And he extends some very pointed criticism at Palestinian political parties who have abdicated their duties as political parties; that is, maintaining a relationship with the people on the streets, constituents.
Political parties cannot survive on their past laurels or on declaring responsibility for a resistance operation from time to time. If they have a policy or a programme to which they subscribe they must lay this before the public. Yet, today, we find that some political parties no longer bother to produce a newspaper, let alone convene popular rallies or other forms of grassroots mobilisation. It would appear that the problem resides in the absence of political party life in the simplest sense.
In the end, Bishara is adamant that the Palestinians, despite the flaws in the elections, should not walk away from the process with nothing gained. True, there is a certain futility in electing a president with no authority over a territory with no sovereignty. There is a certain sense of apathy that comes from an election in which less than half the eligible population participated and in which the second largest political party fielded no candidate. In which there was little doubt about the candidate prefered by the United States and Israel, in which the second most popular candidate sits inside an Israeli prison and whose in again-out again campaign status was handled far from the realm of the popular will. But as a tool that can be used to build a civil society, can be harnessed to involve the people in politics (is this not the true definition of democracy?), the elections can help to play a part, to encourage democracy, participation, and eventually the hopes that a solution to the Israeli-Palestinian conflict will be arranged in a manner that is acceptable to the people, and not just to the winners of elections.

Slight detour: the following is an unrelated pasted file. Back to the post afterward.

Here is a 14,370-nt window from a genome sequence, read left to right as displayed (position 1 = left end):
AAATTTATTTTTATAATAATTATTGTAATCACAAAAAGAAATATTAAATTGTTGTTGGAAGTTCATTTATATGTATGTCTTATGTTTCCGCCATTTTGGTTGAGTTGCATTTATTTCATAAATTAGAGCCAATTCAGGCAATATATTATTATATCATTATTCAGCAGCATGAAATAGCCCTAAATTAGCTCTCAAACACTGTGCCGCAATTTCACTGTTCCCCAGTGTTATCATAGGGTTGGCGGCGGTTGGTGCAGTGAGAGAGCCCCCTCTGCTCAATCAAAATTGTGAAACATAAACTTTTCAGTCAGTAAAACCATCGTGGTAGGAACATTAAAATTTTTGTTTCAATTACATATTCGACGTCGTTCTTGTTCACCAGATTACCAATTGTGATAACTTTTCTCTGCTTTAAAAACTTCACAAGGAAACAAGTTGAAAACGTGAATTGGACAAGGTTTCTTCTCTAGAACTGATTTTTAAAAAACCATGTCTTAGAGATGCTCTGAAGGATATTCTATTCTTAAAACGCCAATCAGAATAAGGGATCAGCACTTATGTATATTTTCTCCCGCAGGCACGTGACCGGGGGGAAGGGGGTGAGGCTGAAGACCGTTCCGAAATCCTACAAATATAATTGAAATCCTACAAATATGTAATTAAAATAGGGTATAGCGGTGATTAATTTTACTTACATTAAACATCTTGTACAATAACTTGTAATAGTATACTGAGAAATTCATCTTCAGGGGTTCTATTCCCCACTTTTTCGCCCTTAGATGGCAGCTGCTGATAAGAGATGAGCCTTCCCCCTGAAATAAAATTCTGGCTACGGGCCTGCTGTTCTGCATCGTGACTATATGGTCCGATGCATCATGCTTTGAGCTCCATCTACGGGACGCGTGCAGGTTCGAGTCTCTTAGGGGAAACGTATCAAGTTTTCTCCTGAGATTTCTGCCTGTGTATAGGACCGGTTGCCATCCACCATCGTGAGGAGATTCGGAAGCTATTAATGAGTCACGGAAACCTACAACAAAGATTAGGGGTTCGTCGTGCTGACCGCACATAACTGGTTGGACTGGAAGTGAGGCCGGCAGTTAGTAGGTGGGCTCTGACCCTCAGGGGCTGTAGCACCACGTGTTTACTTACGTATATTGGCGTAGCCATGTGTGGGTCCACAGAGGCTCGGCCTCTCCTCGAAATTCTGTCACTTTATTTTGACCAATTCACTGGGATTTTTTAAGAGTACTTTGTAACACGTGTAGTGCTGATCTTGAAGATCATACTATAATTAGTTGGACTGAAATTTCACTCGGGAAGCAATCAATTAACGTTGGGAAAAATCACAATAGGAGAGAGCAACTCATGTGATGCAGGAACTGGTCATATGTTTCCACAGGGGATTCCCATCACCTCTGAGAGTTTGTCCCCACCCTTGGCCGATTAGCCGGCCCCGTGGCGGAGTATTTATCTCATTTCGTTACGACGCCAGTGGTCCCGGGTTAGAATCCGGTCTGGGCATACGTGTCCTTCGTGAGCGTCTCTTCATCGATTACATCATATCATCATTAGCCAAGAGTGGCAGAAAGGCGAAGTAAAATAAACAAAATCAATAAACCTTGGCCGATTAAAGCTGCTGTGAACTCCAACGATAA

Thursday, January 13, 2005

 

"and your home in the grave"


I am a firm believer that Sasha Baron Cohen is a comedic genius. Check out this New York Post online gossip column: